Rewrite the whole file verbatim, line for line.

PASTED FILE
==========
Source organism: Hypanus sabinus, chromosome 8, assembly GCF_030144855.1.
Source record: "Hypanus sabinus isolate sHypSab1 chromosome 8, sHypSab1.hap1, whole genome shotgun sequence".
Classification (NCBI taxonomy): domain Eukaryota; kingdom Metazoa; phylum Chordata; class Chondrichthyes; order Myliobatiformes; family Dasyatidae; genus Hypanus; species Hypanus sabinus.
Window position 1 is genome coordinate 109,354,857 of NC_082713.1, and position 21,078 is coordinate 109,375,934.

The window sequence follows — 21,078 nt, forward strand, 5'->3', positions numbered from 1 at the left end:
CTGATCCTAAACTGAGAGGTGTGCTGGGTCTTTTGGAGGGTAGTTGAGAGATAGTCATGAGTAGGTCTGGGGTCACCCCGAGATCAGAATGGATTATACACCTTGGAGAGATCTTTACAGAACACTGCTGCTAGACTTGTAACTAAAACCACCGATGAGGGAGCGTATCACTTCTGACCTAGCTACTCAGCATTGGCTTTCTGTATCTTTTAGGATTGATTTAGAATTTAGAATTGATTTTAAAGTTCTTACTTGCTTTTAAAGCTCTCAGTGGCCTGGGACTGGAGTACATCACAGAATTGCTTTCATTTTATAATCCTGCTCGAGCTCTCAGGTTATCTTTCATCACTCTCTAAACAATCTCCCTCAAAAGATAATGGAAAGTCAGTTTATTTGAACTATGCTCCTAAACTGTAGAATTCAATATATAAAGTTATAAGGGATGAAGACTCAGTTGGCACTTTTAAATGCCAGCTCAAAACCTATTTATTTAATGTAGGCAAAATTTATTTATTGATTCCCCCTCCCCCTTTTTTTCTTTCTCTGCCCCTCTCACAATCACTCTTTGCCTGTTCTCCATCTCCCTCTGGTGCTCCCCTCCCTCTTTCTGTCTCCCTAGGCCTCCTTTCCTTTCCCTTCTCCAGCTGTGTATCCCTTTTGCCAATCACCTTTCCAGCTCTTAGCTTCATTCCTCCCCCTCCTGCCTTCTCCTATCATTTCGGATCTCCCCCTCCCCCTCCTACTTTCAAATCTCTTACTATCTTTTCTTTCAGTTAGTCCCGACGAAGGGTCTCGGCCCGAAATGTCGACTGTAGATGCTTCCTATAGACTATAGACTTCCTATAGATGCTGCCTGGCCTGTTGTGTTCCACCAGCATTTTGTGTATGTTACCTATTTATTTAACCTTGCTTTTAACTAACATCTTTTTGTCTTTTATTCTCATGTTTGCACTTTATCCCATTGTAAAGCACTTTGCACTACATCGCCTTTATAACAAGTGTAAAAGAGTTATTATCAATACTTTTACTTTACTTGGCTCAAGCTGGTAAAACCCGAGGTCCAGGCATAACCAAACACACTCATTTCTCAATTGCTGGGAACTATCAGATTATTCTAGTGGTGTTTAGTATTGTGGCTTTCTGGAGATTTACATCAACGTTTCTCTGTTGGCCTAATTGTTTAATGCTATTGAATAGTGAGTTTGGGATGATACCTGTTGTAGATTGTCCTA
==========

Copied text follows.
Source organism: Hypanus sabinus, chromosome 8, assembly GCF_030144855.1.
Source record: "Hypanus sabinus isolate sHypSab1 chromosome 8, sHypSab1.hap1, whole genome shotgun sequence".
Classification (NCBI taxonomy): domain Eukaryota; kingdom Metazoa; phylum Chordata; class Chondrichthyes; order Myliobatiformes; family Dasyatidae; genus Hypanus; species Hypanus sabinus.
Window position 1 is genome coordinate 109,354,857 of NC_082713.1, and position 21,078 is coordinate 109,375,934.

The window sequence follows — 21,078 nt, forward strand, 5'->3', positions numbered from 1 at the left end:
CTGATCCTAAACTGAGAGGTGTGCTGGGTCTTTTGGAGGGTAGTTGAGAGATAGTCATGAGTAGGTCTGGGGTCACCCCGAGATCAGAATGGATTATACACCTTGGAGAGATCTTTACAGAACACTGCTGCTAGACTTGTAACTAAAACCACCGATGAGGGAGCGTATCACTTCTGACCTAGCTACTCAGCATTGGCTTTCTGTATCTTTTAGGATTGATTTAGAATTTAGAATTGATTTTAAAGTTCTTACTTGCTTTTAAAGCTCTCAGTGGCCTGGGACTGGAGTACATCACAGAATTGCTTTCATTTTATAATCCTGCTCGAGCTCTCAGGTTATCTTTCATCACTCTCTAAACAATCTCCCTCAAAAGATAATGGAAAGTCAGTTTATTTGAACTATGCTCCTAAACTGTAGAATTCAATATATAAAGTTATAAGGGATGAAGACTCAGTTGGCACTTTTAAATGCCAGCTCAAAACCTATTTATTTAATGTAGGCAAAATTTATTTATTGATTCCCCCTCCCCCTTTTTTTCTTTCTCTGCCCCTCTCACAATCACTCTTTGCCTGTTCTCCATCTCCCTCTGGTGCTCCCCTCCCTCTTTCTGTCTCCCTAGGCCTCCTTTCCTTTCCCTTCTCCAGCTGTGTATCCCTTTTGCCAATCACCTTTCCAGCTCTTAGCTTCATTCCTCCCCCTCCTGCCTTCTCCTATCATTTCGGATCTCCCCCTCCCCCTCCTACTTTCAAATCTCTTACTATCTTTTCTTTCAGTTAGTCCCGACGAAGGGTCTCGGCCCGAAATGTCGACTGTAGATGCTTCCTATAGACTATAGACTTCCTATAGATGCTGCCTGGCCTGTTGTGTTCCACCAGCATTTTGTGTATGTTACCTATTTATTTAACCTTGCTTTTAACTAACATCTTTTTGTCTTTTATTCTCATGTTTGCACTTTATCCCATTGTAAAGCACTTTGCACTACATCGCCTTTATAACAAGTGTAAAAGAGTTATTATCAATACTTTTACTTTACTTGGCTCAAGCTGGTAAAACCCGAGGTCCAGGCATAACCAAACACACTCATTTCTCAATTGCTGGGAACTATCAGATTATTCTAGTGGTGTTTAGTATTGTGGCTTTCTGGAGATTTACATCAACGTTTCTCTGTTGGCCTAATTGTTTAATGCTATTGAATAGTGAGTTTGGGATGATACCTGTTGTAGATTGTCCTA